Protect the integrity of logged data. It is important to understand and prevent the conditions under which digital data logging can fail. When possible, set up data logging on the processor where it is captured and processed rather than relying on wireless communication which can result in latency or dropped packets. Create a naming convention (often including time/date stamps) for log files which prevents the overwriting of data from a previous test run. Measure the rate of logging and calculate the size of storage necessary to avoid running out of disk space during a test.

Verify the utility of logged data. Do not immediately trust the accuracy of the data provided by sensors and subsystems — independently verify the accuracy of recorded data in the lab before field testing. In addition, the data must be able to be correlated accurately in time to be useful in post-test analysis. Time stamp all recorded data (video, data files, messages) and ensure that system clocks (including cameras) are synchronized before testing. Within the software, time stamps should be associated with collected data as soon after the measurement as possible. For precision systems, it may be necessary to model the latency between the time of the actual measurement and when the time stamp can be applied to the data.

Conduct a dry run. Run through a complete field experiment and conduct a sample post-test analysis in the lab. Follow your test plan. Record the data and video. Backup the logged data and put together an analysis indicative of the desired final field test result. This exercise can uncover problems with data accuracy, data correlation, and highlight specific needs for post-test analysis tools. Every problem that you uncover and fix at this stage while in the lab will save considerable time and effort in the field. As part of this process, develop a checklist of key items to verify (ie. disk space, battery levels, configuration settings, logging) prior to leaving the lab and while testing.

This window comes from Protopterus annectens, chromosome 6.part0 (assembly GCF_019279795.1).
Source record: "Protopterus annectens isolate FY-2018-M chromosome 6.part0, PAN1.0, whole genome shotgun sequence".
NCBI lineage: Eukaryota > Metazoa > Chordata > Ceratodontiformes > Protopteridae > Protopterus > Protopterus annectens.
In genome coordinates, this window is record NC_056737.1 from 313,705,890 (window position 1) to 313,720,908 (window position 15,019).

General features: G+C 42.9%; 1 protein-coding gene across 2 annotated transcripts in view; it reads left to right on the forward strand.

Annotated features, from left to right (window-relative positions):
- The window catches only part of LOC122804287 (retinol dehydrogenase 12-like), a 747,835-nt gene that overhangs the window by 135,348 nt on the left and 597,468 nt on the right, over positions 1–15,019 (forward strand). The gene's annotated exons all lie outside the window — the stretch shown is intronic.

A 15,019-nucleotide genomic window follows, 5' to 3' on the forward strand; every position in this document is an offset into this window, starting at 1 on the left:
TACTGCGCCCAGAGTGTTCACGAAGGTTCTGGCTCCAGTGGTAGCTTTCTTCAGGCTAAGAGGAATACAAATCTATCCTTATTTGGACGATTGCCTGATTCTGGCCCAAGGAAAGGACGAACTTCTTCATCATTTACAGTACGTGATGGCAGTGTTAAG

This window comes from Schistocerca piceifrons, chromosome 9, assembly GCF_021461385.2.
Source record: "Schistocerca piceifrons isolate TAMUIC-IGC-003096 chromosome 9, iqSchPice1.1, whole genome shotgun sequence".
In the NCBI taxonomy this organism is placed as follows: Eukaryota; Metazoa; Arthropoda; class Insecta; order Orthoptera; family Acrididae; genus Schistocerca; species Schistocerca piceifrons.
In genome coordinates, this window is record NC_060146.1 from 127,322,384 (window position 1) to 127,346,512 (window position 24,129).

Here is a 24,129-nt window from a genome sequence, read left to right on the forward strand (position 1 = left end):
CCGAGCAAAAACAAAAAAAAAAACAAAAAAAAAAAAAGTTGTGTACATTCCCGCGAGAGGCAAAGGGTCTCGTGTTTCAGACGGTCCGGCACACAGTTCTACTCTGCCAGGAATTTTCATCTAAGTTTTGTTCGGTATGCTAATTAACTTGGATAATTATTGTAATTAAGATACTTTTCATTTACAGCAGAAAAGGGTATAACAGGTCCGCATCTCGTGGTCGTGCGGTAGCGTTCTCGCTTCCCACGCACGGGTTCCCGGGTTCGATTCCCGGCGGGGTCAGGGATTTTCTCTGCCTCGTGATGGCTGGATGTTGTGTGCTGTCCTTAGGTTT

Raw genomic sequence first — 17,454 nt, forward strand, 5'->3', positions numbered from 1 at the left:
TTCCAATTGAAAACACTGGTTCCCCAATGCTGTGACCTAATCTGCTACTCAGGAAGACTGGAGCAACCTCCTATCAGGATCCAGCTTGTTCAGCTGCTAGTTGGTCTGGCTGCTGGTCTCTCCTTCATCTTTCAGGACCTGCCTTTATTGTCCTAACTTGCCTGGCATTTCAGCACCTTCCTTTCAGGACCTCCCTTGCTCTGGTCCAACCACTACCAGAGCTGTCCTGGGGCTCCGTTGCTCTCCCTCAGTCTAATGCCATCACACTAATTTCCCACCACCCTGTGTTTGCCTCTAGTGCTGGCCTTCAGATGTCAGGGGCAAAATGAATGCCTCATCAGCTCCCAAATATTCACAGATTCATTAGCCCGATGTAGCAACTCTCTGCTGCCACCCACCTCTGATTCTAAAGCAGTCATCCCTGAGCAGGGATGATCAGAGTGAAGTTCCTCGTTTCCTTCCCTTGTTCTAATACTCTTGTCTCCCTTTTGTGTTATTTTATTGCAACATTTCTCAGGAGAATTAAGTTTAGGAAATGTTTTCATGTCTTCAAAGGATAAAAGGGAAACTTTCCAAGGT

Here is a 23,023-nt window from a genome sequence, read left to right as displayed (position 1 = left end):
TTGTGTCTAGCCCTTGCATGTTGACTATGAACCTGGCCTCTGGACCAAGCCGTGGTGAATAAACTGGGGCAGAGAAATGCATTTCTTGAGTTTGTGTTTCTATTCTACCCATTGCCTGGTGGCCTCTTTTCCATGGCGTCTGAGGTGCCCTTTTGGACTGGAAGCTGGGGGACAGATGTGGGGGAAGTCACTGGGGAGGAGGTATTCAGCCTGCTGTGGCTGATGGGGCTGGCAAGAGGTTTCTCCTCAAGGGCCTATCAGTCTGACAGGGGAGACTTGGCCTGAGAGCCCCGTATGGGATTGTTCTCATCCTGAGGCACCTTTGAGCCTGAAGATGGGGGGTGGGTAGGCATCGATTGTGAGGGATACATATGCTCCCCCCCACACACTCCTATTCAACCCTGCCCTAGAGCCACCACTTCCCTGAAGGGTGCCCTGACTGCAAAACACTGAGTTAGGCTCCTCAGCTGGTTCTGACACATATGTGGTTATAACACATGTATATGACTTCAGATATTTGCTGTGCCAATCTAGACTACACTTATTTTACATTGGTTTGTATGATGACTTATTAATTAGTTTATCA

Of course, these broad practices can not prevent every field test hiccup. Unforeseen mistakes and robot anomalies will inevitably occur. In these situations, the key is to maintain focus and make incremental progress towards the overall program goals. At the end of the day, the effort to prepare you for your robotic field test should enable you to be more flexible and provide a framework by which you can make dynamic program-focused decisions.

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About the Author


Brian has spent the last decade developing autonomous capability for a wide range of unmanned ground vehicles from man-transportable systems to large multiple-ton platforms. His technical focus is on integrated robotic systems including real-time sensor processing, mobility planning and control. Prior to joining Neya, Brian served as a project manager at QinetiQ North America where he lead the development of automated capability for several of the military’s fielded robotic EOD and squad support platforms including QinetiQ’s DragonRunner, TALON, and MAARS unmanned systems. He has led research programs from a wide range of agencies in the Department of Defense including DARPA, TARDEC, TATRC, SPAWAR, NAVEODTECHDIV and U.S. SOCOM. Brian holds an MS in Electrical and Computer Engineering from Carnegie Mellon University and a BS in Computer Science from Virginia Tech.